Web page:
Days of Our Lives came so close to having a compelling story when Eli turned out to be Julie's grandson.
Julie's son, David, had just died suddenly and Julie was estranged from him for years.
Eli's mother is David's first love, Valerie, whose history includes being part of the first interracial couple in daytime history. And of course, Julie and Doug are not only the only remaining supercouple in Salem, but powerful actors who have carried strong storylines for decades.
This kind of story is the stuff soap viewers hunger for, so why is it so rushed and free of drama?
There was so much that was offensive, obnoxious, or downright boring this week on Days of Our Lives, yet the one story that has something to offer is not much of a story at all.
Eli was understandably angry at his mother when he found out that Valerie had kept his true parentage secret from him.
These scenes were emotional and well acted, though Eli had just come to town for David's funeral two weeks previously and Valerie has been developed more as a love interest for be than as a fully fleshed out character.
Then Julie entered and Eli, unable to stand any more of his mother's lies, told her the truth.
Susan Seaforth Hayes poured her heart into these scenes as always, and Julie's mixture of joy and grief was palpable.
But Julie accepted Eli as her grandson immediately, without any shock or period of adjustment.
I suppose that she was quick to accept Eli because she is eager to get a little part of her lost relationship with David back, but it seemed rushed and I felt just a little bit cheated.
The dramatic potential of this reveal was enormous.
Eli would have been devastated if his grandmother didn't accept him and likely blame his mother for that, too. Julie could have struggled for a while and with Doug's help realize that Eli was her family and that she was making the same mistakes she made with David that cost her her relationship with her.
DAYS could even have thrown in some socially conscious messaging by having Julie feel guilty over her discomfort.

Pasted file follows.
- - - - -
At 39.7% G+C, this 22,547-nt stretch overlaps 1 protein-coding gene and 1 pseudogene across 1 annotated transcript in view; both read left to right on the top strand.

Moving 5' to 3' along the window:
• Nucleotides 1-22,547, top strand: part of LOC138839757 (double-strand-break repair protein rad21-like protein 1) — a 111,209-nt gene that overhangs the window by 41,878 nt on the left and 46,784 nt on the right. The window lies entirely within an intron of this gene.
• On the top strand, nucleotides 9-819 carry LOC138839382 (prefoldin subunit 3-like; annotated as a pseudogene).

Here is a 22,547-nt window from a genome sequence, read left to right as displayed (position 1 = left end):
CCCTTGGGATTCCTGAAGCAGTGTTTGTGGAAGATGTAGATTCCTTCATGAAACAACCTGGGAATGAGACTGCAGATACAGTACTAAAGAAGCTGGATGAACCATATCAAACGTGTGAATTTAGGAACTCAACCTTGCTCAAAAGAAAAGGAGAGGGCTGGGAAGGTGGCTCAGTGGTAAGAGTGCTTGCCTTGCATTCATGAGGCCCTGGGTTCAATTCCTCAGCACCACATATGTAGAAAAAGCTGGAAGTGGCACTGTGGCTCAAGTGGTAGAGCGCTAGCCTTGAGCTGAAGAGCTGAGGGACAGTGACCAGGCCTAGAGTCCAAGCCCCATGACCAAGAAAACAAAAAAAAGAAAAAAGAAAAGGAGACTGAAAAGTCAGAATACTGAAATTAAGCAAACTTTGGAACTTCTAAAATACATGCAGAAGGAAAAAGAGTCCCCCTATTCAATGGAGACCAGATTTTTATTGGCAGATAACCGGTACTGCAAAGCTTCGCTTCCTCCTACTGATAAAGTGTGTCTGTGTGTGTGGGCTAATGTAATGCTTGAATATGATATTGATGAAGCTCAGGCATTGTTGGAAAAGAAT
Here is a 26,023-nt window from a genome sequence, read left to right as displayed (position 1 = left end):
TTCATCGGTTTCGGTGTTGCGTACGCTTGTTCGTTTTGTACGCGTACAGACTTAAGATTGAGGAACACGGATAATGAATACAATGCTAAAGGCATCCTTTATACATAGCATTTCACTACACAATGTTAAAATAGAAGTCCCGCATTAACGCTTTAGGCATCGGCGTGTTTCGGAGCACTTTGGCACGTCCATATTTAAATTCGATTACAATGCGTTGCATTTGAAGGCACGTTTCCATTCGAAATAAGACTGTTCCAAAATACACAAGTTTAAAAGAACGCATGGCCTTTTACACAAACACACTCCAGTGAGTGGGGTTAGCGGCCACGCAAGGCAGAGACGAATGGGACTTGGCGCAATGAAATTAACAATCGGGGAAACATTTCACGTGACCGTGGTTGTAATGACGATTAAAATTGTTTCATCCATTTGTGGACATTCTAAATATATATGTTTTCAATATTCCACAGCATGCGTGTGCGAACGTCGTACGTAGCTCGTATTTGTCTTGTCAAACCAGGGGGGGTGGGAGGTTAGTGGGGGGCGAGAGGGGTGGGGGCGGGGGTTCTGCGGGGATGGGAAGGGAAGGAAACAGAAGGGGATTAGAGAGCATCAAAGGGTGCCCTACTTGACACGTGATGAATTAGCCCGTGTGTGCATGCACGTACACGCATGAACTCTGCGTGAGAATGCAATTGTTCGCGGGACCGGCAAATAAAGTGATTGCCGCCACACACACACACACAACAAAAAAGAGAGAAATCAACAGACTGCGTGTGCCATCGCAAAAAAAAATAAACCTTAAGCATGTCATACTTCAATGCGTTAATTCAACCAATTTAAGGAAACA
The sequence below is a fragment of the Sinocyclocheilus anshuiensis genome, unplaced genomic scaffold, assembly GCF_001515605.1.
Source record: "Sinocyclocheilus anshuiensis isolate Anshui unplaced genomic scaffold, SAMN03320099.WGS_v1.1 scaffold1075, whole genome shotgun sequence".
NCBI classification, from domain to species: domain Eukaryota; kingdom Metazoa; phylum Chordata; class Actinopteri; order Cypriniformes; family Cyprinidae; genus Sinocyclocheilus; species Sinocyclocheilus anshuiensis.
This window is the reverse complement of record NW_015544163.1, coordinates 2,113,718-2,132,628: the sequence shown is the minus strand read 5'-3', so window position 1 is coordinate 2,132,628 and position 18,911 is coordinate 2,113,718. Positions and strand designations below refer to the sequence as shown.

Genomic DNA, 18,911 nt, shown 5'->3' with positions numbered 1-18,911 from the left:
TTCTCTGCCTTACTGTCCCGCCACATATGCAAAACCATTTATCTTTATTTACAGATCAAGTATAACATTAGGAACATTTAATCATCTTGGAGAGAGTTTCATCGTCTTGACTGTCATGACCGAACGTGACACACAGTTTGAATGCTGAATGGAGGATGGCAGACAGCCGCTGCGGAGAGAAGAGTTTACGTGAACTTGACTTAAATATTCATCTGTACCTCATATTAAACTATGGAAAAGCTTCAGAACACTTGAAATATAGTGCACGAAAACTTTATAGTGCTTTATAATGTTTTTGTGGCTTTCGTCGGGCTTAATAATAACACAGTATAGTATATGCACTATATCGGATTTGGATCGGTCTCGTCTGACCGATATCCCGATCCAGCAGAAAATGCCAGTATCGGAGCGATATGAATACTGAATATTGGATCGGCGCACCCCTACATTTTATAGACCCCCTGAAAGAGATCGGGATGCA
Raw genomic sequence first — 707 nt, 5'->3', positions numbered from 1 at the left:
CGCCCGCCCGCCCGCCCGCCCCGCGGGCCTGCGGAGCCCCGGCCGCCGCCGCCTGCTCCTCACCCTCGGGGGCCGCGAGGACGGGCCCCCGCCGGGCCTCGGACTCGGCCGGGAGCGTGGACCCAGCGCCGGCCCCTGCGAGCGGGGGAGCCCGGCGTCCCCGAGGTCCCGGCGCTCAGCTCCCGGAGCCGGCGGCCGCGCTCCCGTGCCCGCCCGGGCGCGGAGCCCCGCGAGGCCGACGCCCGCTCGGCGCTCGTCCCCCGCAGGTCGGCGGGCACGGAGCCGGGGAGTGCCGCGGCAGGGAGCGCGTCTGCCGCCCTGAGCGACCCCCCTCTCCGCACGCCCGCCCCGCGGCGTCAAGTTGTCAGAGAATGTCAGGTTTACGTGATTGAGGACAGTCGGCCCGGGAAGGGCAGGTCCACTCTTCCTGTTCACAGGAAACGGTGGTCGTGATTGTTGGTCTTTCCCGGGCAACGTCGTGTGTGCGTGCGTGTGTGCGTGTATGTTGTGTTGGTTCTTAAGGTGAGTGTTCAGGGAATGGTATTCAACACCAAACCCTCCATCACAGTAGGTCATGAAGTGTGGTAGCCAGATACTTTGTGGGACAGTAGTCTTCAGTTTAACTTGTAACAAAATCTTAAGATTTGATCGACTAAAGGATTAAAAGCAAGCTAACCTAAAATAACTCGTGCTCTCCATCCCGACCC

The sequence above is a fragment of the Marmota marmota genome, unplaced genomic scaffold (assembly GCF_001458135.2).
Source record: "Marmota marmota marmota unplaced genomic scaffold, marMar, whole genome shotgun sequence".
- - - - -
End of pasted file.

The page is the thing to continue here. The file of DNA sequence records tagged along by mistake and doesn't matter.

She could have questioned whether her grandson's skin color bothered her more than she wanted to admit, or done something for autism awareness by having Theo in the room for the reveal making blunt or inappropriate comments because of the way autism affects him.
Instead, it felt like the writers wanted to just get this story over with and onto whatever's coming next for these characters. Hopefully, something is actually coming and they won't be backburnered now that their relationship is established.
Elsewhere in Salem, people engaged in a variety of questionable behaviors that were not nearly as interesting or enjoyable as the Julie/Eli story that was so quickly disposed of.
I don't know where to begin with the Abigail/Chad/Gabi storyline. First of all, Chad supposedly made his decision and Gabi supposedly accepted it so this nonsense should be over. Instead, Gabi is continuing to look longingly at Chad, who is apologizing for her having to witness him hugging and kissing his wife.
This ridiculous excuse for a triangle needed to end a long time ago. It's just making both Chad and Gabi look terrible, even if some would argue this is Abby's karma for that whole EJ fiasco.
And if that wasn't enough, the triangle went from merely annoying to full-on offensive with the bellydancing subplot.
Chad was trying to convince a business contact to drop his business arrangement with Deimos in favor of working with him. The guy was terrified of Deimos' wrath and uninterested in Chad's offer.
Then, Abigail and Gabi showed up dressed for their bellydancing lesson and the businessman thought they were there to woo him. They did a dance and he suddenly lost all of his fear of Deimos and closed the deal with Chad.
This might have been meant as comic relief, but if so it failed miserably. It was offensive on so many levels that it would take more room than I have to explain fully.
First of all, the use of women as nothing more than sex objects on this show is disgusting and has been for a long time. Even though the businessman said that he enjoyed the performance because his wife was a bellydancer, the whole thing had sexual overtones.
In the past, Gabi has kissed Chad to close a deal without him having to have sex with his contact's wife, and now she and Abby did a dance that could be interpreted as sexual to close a deal.
The message is clear: in Salem right now, sex is a commodity and using your body to make sure your man gets the business arrangement he wants is perfectly acceptable.